Foods That Give You Energy While Pregnant

Why do you feel tired during pregnancy?

Your body is exerting a lot of effort to accommodate the numerous physical changes brought on by the development of a baby while also supporting new life.

  • Early in pregnancy, levels of the hormone progesterone increase significantly, which can add to fatigue.
  • Increased blood production, lower blood sugar levels, and lower blood pressure — all common in early pregnancy — might sap your energy.
  • Sleep disturbances and nausea also can make you more tired.
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    Increase your energy naturally with these pregnancy-friendly superfoods.

    You’re obviously too exhausted to do much of anything these days—you’re pregnant!

    There is plenty going on inside, even if you are still in the first trimester and may not yet be displaying any external signs that you are busy developing a baby. It is all difficult work, the most difficult work your body has ever had to do.

    Your heart rate is higher, your metabolism is working overtime (even when you’re lying down), and you’re consuming more nutrients and water to power the baby-making factory that’s running nonstop. This all adds to the pregnancy fatigue you’re probably feeling.

    Additionally, your body is still producing your baby’s placenta during the first trimester (the process won’t be finished until the fourth month). It’s not surprising that you constantly battle fatigue and the sense that you’re losing the battle. As you struggle with pregnancy insomnia and your expanding baby bump in the third trimester, second-trimester fatigue is also a possibility.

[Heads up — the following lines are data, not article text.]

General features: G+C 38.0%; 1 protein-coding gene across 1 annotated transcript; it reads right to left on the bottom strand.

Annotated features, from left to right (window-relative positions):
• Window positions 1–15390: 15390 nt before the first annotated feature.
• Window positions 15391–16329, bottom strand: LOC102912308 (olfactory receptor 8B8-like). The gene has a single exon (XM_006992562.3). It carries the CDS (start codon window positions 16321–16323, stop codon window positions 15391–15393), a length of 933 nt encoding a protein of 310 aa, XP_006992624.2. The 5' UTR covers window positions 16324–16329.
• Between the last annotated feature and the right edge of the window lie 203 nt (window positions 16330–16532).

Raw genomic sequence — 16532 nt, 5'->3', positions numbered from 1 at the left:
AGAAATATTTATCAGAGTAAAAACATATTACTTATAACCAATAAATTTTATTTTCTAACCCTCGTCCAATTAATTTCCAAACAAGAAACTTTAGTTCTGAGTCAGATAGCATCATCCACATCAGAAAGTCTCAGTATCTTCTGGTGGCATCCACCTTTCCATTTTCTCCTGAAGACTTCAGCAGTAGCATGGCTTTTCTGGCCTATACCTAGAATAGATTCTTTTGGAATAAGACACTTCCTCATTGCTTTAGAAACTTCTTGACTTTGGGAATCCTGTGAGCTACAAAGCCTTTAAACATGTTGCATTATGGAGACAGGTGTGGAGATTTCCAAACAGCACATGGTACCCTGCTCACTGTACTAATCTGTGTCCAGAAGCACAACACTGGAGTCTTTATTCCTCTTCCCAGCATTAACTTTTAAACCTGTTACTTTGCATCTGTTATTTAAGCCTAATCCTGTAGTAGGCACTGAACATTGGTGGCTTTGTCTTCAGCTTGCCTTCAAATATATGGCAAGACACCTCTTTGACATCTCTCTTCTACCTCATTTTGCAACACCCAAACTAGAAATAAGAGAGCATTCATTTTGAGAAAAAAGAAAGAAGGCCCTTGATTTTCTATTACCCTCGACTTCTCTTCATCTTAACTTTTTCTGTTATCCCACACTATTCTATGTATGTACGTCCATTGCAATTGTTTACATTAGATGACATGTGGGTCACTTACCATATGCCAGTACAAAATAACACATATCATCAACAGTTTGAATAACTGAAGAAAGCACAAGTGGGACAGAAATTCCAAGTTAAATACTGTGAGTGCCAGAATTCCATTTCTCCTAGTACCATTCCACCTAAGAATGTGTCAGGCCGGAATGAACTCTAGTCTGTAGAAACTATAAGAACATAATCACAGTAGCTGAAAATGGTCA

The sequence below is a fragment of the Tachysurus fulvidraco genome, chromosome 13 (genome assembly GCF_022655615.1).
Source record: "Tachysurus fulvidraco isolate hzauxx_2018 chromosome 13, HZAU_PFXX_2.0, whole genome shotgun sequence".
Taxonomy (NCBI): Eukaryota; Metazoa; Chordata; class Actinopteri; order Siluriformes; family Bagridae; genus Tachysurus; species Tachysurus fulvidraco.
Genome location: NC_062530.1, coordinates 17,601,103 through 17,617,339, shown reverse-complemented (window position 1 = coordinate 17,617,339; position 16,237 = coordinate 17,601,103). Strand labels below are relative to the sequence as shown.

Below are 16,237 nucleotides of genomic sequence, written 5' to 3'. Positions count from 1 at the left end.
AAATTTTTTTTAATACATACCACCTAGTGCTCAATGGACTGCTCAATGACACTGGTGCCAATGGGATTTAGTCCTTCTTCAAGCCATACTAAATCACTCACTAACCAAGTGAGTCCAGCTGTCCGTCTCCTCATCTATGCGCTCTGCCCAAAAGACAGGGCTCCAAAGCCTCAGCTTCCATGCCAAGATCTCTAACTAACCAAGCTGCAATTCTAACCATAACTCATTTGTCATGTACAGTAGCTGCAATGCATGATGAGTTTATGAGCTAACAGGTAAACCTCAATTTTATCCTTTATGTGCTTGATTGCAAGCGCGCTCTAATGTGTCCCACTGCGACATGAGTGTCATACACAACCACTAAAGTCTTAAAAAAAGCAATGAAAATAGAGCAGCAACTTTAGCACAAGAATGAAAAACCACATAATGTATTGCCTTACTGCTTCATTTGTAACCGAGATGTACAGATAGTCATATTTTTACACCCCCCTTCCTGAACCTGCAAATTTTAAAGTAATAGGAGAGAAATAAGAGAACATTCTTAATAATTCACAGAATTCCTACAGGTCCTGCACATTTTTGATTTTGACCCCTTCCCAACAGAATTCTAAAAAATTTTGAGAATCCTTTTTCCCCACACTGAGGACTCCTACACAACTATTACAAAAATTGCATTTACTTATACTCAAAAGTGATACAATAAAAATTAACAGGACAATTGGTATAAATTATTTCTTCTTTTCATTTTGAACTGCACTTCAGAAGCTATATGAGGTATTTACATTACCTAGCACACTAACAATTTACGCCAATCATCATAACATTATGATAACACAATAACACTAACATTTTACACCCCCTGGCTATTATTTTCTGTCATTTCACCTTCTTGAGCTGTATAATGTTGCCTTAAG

What else can a worn-out expectant mother do besides immediately crawl into bed?

    Although pregnant women can safely consume up to 200 milligrams of caffeine per day, it is wise to avoid sugary energy drinks and highly caffeinated snacks. The combination of sugar and caffeine may cause a rapid rise in blood sugar, followed by a swift, severe decline, making you feel even more exhausted than before you drank it.

    Choose high-quality, energy-boosting foods like the ones listed below for a sustained energy boost. Bonus: These superfoods will improve your day’s nutrition in addition to helping you feel more energised.

    What foods will give you a boost that lasts? Here are some details:

    During pregnancy, protein is crucial, and it’s also nature’s ultimate energy booster. Instead of leaving you exhausted in the middle of the day, it gives you the kind of energy that keeps you going.

    Even better, the amino acids in protein-rich foods will support the rapid cell division of your baby’s developing cells. When pregnant, you need about 71 grams of it each day.

    You can find healthy sources of protein in:

  • Milk
  • Cheese
  • Eggs
  • Lean meat
  • Poultry
  • Fish and seafood
  • Tofu and soy products (soy pasta, edamame)
  • Beans, lentils, split peas
  • Quinoa
  • Nuts and seeds
  • Peanut butter
  • Choose healthy complex carbohydrates that will nourish your baby and meet your energy needs to redefine the word carb if it has become a four-letter word in your diet plan.